Furthermore, both the Finnish and Lithuanian militaries, which have troops stationed at Al Asad Air Base, were warned ahead of time in order to be able to move their troops to safety. Clearly, the Iranians were not focusing on maximizing casualties or targeting civilians.
Additionally, Trump’s pledge to even strike cultural sites, which would serve absolutely no military purpose, gives Iran further foundation upon which to make its case. In September 2016, the International Criminal Court convicted Ahmad al-Faqi al-Mahdi, an Islamist militant, for intentionally destroying cultural sites — the first time cultural destruction has been used in a war crime case. In March 2017, the United Nations Security Council unanimously passed a resolution that called for perpetrators of cultural destruction to be prosecuted for war crimes.
Both the United States and Iran are signatories to the 1954 Convention for the Protection of Cultural Property in the Event of Armed Conflict.
Self-defence or not?
The problem with the American justification for the airstrike, which in turn strengthens Iran’s legal claims, is that it should be viewed within a wider context. For years, the Trump Administration and key members, both past and present, have been openly calling for war and regime change. Former national security advisor John Bolton, for example, was reported to have requested that the Pentagon draw up plans for potential military attacks against Iran proper.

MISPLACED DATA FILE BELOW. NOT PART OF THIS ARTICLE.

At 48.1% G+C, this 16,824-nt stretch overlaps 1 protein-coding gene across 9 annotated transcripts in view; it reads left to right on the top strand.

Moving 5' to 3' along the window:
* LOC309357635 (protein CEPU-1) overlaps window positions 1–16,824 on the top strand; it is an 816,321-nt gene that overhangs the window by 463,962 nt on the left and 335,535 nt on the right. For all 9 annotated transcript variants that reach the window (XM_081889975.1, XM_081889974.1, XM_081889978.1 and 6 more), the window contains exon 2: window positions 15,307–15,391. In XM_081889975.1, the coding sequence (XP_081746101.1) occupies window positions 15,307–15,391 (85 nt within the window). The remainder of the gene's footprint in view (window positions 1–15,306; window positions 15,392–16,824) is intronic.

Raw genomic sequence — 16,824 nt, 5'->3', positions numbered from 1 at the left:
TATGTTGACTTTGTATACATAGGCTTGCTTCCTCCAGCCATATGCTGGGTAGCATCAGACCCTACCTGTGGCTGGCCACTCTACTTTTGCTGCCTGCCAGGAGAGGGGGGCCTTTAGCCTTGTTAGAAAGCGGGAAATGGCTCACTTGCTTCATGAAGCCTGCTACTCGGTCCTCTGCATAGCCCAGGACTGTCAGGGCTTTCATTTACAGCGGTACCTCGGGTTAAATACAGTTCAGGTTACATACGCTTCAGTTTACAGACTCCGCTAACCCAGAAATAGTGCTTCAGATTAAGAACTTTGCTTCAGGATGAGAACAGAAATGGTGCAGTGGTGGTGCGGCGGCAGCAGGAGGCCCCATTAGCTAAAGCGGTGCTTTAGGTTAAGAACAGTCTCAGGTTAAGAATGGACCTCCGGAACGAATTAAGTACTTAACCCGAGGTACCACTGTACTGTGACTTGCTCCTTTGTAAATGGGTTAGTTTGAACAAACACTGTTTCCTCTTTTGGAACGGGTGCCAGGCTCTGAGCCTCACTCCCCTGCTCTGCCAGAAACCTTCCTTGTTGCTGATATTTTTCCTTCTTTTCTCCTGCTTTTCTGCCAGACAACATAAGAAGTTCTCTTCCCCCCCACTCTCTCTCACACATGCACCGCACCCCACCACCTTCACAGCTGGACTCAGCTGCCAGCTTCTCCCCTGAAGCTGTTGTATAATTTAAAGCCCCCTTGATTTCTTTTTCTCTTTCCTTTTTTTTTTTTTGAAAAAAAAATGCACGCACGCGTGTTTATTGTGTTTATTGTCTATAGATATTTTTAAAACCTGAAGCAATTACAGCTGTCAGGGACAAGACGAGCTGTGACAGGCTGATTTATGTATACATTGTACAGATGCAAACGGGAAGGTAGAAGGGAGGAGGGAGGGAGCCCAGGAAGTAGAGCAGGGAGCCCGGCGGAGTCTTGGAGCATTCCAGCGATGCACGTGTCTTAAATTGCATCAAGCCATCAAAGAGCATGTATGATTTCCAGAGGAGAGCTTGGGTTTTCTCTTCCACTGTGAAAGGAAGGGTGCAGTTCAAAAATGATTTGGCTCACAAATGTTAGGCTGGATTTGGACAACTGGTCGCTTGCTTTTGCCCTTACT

The UN Charter permits the use of military force if conducted in self-defence. This is generally understood to include preemptive strikes if they are staving off an imminent attack. However, the initial statement released by the Defense Department made no claims of imminence but simply that the “strike was aimed at deterring future Iranian attack plans.”
If the U.S. was not responding to an immediate threat but rather a general perception, then it would appear that Iran was reacting to an illegal attack.
Claims of U.S. defensive conduct are in fact mirrored by Iran. Soleimani was accused of supporting groups that attacked American soldiers, had been denounced him as a “terrorist” and even the entirety of the Islamic Revolutionary Guard Corps as a terrorist organization had been designated as a terrorist organization.
Shortly before the retaliation, Iran’s Islamic Consultative Assembly — the country’s parliament — took a page out of the American playbook and voted unanimously to designate as terrorists “all members of the Pentagon, the affiliated companies and institutes and commanders and those who ordered for the assassination of Lieutenant General martyr Hajj Qassem Soleimani.”
From a purely Iranian domestic perspective, the response seems to be legal. Meanwhile, Trump is facing a growing backlash at home on whether or not his initial decision was lawful to begin with.
Ultimately, questions of legality on the part of Iran are likely to remain a moot point. Though the U.S. could theoretically wish to bring the issue up in international bodies, it is highly unlikely to do so since it would risk exposing itself to legal incrimination. If the United States were to pursue such a path, then there would be nothing to stop countries like Syria, which itself was a target of U.S. airstrikes, from seeking legal recourse.